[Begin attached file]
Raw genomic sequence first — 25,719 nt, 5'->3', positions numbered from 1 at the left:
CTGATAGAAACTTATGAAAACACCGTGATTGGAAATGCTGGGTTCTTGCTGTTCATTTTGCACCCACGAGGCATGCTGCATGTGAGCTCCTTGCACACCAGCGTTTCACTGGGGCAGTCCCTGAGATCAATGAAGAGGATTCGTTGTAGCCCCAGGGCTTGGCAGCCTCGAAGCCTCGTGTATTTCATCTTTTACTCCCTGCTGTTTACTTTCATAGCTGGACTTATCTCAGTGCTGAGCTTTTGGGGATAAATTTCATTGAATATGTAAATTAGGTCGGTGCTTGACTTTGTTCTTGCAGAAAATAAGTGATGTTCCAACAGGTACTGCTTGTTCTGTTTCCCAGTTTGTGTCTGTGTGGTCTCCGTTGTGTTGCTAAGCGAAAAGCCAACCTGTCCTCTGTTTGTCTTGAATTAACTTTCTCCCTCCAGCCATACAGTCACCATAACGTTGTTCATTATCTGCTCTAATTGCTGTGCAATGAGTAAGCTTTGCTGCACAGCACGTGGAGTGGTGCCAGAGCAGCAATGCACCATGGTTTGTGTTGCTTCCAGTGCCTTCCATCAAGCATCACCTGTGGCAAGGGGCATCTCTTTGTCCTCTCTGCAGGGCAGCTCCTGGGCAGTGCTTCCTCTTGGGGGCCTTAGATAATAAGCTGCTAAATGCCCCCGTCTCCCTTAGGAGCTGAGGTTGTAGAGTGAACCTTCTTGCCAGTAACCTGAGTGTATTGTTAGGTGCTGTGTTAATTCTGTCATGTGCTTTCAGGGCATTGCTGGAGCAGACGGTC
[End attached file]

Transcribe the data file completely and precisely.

Raw genomic sequence first — 25,719 nt, 5'->3', positions numbered from 1 at the left:
CTGATAGAAACTTATGAAAACACCGTGATTGGAAATGCTGGGTTCTTGCTGTTCATTTTGCACCCACGAGGCATGCTGCATGTGAGCTCCTTGCACACCAGCGTTTCACTGGGGCAGTCCCTGAGATCAATGAAGAGGATTCGTTGTAGCCCCAGGGCTTGGCAGCCTCGAAGCCTCGTGTATTTCATCTTTTACTCCCTGCTGTTTACTTTCATAGCTGGACTTATCTCAGTGCTGAGCTTTTGGGGATAAATTTCATTGAATATGTAAATTAGGTCGGTGCTTGACTTTGTTCTTGCAGAAAATAAGTGATGTTCCAACAGGTACTGCTTGTTCTGTTTCCCAGTTTGTGTCTGTGTGGTCTCCGTTGTGTTGCTAAGCGAAAAGCCAACCTGTCCTCTGTTTGTCTTGAATTAACTTTCTCCCTCCAGCCATACAGTCACCATAACGTTGTTCATTATCTGCTCTAATTGCTGTGCAATGAGTAAGCTTTGCTGCACAGCACGTGGAGTGGTGCCAGAGCAGCAATGCACCATGGTTTGTGTTGCTTCCAGTGCCTTCCATCAAGCATCACCTGTGGCAAGGGGCATCTCTTTGTCCTCTCTGCAGGGCAGCTCCTGGGCAGTGCTTCCTCTTGGGGGCCTTAGATAATAAGCTGCTAAATGCCCCCGTCTCCCTTAGGAGCTGAGGTTGTAGAGTGAACCTTCTTGCCAGTAACCTGAGTGTATTGTTAGGTGCTGTGTTAATTCTGTCATGTGCTTTCAGGGCATTGCTGGAGCAGACGGTC